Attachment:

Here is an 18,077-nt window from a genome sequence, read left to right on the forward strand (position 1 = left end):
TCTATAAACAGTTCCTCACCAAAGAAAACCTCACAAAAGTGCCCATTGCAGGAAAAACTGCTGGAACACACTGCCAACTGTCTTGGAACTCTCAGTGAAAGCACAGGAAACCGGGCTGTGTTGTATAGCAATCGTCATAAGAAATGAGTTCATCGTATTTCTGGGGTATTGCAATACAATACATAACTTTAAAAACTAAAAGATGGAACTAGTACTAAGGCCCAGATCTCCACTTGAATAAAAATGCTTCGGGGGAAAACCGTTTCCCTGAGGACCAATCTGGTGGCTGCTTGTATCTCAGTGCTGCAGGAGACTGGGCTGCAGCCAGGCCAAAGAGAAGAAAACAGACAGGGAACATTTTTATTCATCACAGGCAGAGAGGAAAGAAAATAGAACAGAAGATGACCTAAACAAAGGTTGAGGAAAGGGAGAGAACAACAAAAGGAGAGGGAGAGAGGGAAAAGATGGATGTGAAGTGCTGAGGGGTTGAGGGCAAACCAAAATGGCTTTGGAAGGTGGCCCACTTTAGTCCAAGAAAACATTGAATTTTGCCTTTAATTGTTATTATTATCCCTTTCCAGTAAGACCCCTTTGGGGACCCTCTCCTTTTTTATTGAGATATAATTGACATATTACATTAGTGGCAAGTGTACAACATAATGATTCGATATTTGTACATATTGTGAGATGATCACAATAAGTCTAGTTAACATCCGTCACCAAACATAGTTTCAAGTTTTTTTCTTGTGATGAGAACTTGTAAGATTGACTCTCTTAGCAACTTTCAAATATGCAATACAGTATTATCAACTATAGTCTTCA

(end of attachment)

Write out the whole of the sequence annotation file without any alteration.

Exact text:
Here is an 18,077-nt window from a genome sequence, read left to right on the forward strand (position 1 = left end):
TCTATAAACAGTTCCTCACCAAAGAAAACCTCACAAAAGTGCCCATTGCAGGAAAAACTGCTGGAACACACTGCCAACTGTCTTGGAACTCTCAGTGAAAGCACAGGAAACCGGGCTGTGTTGTATAGCAATCGTCATAAGAAATGAGTTCATCGTATTTCTGGGGTATTGCAATACAATACATAACTTTAAAAACTAAAAGATGGAACTAGTACTAAGGCCCAGATCTCCACTTGAATAAAAATGCTTCGGGGGAAAACCGTTTCCCTGAGGACCAATCTGGTGGCTGCTTGTATCTCAGTGCTGCAGGAGACTGGGCTGCAGCCAGGCCAAAGAGAAGAAAACAGACAGGGAACATTTTTATTCATCACAGGCAGAGAGGAAAGAAAATAGAACAGAAGATGACCTAAACAAAGGTTGAGGAAAGGGAGAGAACAACAAAAGGAGAGGGAGAGAGGGAAAAGATGGATGTGAAGTGCTGAGGGGTTGAGGGCAAACCAAAATGGCTTTGGAAGGTGGCCCACTTTAGTCCAAGAAAACATTGAATTTTGCCTTTAATTGTTATTATTATCCCTTTCCAGTAAGACCCCTTTGGGGACCCTCTCCTTTTTTATTGAGATATAATTGACATATTACATTAGTGGCAAGTGTACAACATAATGATTCGATATTTGTACATATTGTGAGATGATCACAATAAGTCTAGTTAACATCCGTCACCAAACATAGTTTCAAGTTTTTTTCTTGTGATGAGAACTTGTAAGATTGACTCTCTTAGCAACTTTCAAATATGCAATACAGTATTATCAACTATAGTCTTCA